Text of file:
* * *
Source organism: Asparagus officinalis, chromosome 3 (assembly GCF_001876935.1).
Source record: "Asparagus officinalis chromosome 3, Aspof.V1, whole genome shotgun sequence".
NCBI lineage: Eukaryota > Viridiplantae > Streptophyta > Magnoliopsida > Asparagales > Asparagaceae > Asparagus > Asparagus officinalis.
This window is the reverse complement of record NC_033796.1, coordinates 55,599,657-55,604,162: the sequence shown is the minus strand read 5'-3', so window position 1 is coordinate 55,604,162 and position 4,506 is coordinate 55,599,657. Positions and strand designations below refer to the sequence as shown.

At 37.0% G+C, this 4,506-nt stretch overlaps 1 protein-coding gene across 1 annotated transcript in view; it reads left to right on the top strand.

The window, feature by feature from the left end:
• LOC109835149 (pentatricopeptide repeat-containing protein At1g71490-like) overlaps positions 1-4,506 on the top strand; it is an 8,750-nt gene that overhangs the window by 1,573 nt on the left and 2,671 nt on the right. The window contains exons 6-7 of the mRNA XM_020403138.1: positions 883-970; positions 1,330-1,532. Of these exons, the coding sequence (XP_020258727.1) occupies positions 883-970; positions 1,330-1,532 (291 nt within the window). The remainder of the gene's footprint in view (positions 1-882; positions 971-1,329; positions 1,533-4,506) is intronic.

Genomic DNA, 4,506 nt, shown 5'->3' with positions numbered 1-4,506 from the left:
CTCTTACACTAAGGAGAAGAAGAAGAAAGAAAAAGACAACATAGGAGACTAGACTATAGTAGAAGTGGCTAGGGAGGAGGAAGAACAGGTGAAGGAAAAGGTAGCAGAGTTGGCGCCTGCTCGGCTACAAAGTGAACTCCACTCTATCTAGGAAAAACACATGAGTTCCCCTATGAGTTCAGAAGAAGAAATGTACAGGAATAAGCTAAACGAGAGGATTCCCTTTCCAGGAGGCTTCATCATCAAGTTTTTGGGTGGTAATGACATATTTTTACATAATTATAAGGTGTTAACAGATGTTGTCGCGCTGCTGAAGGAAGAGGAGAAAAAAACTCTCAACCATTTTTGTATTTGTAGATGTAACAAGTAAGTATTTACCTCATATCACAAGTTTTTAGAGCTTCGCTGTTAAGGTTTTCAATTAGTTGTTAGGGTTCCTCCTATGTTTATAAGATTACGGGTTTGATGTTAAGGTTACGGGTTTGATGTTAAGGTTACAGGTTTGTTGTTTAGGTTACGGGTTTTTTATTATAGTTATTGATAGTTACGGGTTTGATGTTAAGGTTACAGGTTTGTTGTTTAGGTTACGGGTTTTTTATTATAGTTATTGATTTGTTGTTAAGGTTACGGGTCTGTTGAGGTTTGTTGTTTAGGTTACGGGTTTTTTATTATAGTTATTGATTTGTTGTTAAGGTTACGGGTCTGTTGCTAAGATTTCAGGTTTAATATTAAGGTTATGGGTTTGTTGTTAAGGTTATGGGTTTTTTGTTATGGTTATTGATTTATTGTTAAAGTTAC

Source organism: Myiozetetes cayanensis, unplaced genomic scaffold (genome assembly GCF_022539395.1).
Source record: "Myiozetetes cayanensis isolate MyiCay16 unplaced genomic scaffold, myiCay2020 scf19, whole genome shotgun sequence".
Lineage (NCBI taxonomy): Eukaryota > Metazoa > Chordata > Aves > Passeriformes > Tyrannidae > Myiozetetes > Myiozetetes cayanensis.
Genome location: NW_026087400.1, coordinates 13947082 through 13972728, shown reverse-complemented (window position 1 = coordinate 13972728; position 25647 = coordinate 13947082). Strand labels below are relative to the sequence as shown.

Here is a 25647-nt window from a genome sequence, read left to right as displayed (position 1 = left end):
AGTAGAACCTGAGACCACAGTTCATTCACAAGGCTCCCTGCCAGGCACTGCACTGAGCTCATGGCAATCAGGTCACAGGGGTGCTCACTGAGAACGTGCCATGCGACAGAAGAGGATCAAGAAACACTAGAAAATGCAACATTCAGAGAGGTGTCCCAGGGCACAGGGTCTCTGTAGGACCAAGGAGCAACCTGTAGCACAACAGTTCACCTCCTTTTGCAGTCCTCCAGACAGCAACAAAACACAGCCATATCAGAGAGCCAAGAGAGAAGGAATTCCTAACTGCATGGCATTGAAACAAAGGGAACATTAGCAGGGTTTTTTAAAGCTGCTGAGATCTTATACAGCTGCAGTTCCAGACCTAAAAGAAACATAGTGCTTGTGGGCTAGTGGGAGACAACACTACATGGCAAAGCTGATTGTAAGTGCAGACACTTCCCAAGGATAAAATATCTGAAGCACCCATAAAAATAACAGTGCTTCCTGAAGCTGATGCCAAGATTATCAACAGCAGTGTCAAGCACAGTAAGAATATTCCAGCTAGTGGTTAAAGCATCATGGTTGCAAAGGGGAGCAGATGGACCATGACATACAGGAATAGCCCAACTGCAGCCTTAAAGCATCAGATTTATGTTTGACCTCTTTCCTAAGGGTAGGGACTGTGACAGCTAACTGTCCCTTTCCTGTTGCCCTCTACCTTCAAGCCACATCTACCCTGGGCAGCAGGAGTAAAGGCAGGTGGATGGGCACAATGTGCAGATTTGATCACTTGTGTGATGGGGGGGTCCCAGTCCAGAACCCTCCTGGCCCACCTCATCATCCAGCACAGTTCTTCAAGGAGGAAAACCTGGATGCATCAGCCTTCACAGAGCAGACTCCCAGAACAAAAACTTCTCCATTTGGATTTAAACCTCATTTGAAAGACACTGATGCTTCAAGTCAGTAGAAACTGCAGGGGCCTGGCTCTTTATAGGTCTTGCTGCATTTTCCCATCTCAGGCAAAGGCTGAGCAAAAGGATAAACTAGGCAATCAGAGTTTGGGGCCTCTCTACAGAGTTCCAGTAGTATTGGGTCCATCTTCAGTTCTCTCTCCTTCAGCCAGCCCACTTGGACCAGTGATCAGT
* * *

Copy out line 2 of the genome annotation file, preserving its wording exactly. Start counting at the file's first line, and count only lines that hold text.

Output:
Source record: "Asparagus officinalis chromosome 3, Aspof.V1, whole genome shotgun sequence".